The Canadian painters called The Group of Seven actually had eleven members. (Wilhelm says it has something about their being on the metric system up there.) However many of them there are, they were all brilliant and prolific painters whether they chose to paint portraits, gardens, the city, the wilderness, the plains, the Rockies, the far north, or anything else in Canada. They bring the country to life for me and they will for you when you see the 400 or so illustrations of their work in this book.
The Group of Seven and Tom Thomson is written/editd by David Silcox, an art historian, managing director of Sotheby's Canada, and a senior fellow at Massey College, University of Toronto. The artists in The Group (with the exception of A Y Jackson who was off painting in Georgian Bay) met in the Queen's Park, Toronto, mansion of Lawren Harris one March night in 1920, and recognizing the similarities in their work and their philosophy of art, they gave themselves the name by which we know them.
Informal photos of these men painting in their studios or en plein air show men who appear to be between about 30 and 50, all of them wearing a dress shirt and tie, if not also a vest and a suit jacket. What a very different world they lived and worked in. It is believed that Harris and J E H MacDonald chose the men to invite in those days when a major exhibit of Tom Thomson's work at the Art Gallery of Toronto had just closed.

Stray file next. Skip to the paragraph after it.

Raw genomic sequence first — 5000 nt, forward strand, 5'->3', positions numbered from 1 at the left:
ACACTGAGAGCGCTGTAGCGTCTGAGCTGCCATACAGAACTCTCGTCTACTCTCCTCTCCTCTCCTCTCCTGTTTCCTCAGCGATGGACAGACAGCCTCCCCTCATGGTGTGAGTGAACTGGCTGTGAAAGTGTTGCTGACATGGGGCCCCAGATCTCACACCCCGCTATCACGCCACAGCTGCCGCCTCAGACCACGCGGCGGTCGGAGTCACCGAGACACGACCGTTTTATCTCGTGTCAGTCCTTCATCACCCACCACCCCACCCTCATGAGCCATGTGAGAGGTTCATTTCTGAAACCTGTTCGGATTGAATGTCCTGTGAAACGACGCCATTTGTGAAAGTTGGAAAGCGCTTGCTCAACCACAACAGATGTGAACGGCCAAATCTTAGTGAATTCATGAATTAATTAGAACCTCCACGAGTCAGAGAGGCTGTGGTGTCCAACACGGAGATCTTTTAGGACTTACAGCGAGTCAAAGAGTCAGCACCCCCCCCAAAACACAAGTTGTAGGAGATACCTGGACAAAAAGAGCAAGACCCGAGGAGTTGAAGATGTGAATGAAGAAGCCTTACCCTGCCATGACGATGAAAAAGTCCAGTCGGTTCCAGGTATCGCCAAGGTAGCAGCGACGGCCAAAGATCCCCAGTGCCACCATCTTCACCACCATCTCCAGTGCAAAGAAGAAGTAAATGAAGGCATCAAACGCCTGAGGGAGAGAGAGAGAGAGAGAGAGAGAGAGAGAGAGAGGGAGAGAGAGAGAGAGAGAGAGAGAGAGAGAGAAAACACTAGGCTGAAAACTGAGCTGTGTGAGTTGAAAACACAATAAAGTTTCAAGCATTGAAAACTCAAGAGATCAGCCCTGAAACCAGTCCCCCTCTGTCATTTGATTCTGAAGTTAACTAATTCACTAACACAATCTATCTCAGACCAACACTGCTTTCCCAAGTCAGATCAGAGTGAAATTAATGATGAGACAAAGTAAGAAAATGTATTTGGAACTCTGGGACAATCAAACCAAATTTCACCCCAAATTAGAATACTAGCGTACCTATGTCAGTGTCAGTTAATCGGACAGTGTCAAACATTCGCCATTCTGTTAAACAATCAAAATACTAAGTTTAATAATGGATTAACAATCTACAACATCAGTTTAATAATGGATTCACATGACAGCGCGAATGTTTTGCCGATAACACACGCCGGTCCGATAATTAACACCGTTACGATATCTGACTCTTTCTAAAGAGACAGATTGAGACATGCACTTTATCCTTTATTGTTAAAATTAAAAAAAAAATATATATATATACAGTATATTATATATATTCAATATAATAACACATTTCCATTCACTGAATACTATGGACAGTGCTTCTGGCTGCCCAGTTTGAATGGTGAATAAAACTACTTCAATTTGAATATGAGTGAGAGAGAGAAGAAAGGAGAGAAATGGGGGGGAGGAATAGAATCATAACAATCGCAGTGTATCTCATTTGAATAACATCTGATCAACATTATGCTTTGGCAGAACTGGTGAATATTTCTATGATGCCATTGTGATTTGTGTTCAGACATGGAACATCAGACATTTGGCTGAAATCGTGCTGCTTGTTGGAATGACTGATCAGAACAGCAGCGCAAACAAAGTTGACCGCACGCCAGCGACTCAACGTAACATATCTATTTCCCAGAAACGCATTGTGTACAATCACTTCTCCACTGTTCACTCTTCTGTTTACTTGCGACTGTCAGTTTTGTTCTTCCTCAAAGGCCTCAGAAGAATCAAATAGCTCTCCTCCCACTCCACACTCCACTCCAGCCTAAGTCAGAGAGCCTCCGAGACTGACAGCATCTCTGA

All were deeply influenced by Thomson. In a book about the Seven published in 1964, The Story of the Group of Seven, Lauren Harris said,
I have, in my story of the Group, included Tom Thomson as a working member, although the name of the group did not originate until after his death. Tom Thomson was, nevertheless, as vital to the movement, as much a part of its formation and development, as any other member.
Their philosophy was that European artists or paintings in the European style did notsuitably convey the nature of their country. Canada was "a young country that wanted to express its own identity," says Silcox. "They were socially responsible, serious, fervent, egalitarian, and sensitive to the concerns of ordinary worrking people."
The artists described in this book are Tom Thomson, Lawren Harris, J E H MacDonald, A Y Jackson, Arthur Lismer, F H Varley, Frank Carmichael, Frank Johnston, A J Casson, Edwin Holgate, and LeMoine FitzGerald.